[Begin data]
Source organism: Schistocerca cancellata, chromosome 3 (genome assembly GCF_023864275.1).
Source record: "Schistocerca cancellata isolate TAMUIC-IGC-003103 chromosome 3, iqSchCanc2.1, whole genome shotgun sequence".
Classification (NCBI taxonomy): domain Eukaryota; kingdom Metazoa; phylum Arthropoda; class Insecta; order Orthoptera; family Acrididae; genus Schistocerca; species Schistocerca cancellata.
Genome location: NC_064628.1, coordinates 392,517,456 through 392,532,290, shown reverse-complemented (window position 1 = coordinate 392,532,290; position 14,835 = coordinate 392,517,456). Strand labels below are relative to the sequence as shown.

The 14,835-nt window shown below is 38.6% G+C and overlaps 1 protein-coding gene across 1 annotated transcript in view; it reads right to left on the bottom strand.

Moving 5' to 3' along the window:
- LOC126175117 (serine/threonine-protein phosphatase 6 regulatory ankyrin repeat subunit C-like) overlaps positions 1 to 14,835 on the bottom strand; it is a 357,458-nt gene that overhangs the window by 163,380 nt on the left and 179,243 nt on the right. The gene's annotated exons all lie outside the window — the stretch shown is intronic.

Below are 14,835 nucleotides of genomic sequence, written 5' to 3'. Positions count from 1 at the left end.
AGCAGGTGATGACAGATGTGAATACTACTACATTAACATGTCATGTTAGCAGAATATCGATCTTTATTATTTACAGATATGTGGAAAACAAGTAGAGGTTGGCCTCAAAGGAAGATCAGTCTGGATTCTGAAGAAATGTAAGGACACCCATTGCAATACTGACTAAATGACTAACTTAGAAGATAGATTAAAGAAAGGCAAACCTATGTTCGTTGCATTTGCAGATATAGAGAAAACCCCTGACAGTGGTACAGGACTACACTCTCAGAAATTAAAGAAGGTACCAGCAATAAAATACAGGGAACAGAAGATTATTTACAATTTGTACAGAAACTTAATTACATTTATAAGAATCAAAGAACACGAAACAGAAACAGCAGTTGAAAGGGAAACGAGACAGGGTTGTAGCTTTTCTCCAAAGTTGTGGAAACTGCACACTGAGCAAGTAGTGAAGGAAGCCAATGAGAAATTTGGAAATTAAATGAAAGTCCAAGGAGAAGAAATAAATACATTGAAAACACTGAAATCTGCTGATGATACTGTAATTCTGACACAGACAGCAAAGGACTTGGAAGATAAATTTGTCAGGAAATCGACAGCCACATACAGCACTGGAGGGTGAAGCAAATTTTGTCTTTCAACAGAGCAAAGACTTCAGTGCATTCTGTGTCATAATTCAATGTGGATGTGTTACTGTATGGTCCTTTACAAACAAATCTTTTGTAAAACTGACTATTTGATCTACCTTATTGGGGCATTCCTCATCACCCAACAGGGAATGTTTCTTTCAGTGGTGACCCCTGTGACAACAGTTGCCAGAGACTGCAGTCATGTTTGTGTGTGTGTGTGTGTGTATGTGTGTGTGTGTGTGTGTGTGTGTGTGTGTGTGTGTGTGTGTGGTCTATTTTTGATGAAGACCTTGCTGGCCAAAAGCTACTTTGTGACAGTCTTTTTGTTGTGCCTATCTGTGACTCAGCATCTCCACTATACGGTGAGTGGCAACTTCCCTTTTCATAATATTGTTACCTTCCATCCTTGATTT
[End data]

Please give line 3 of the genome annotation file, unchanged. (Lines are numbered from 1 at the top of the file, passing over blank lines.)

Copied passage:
Classification (NCBI taxonomy): domain Eukaryota; kingdom Metazoa; phylum Arthropoda; class Insecta; order Orthoptera; family Acrididae; genus Schistocerca; species Schistocerca cancellata.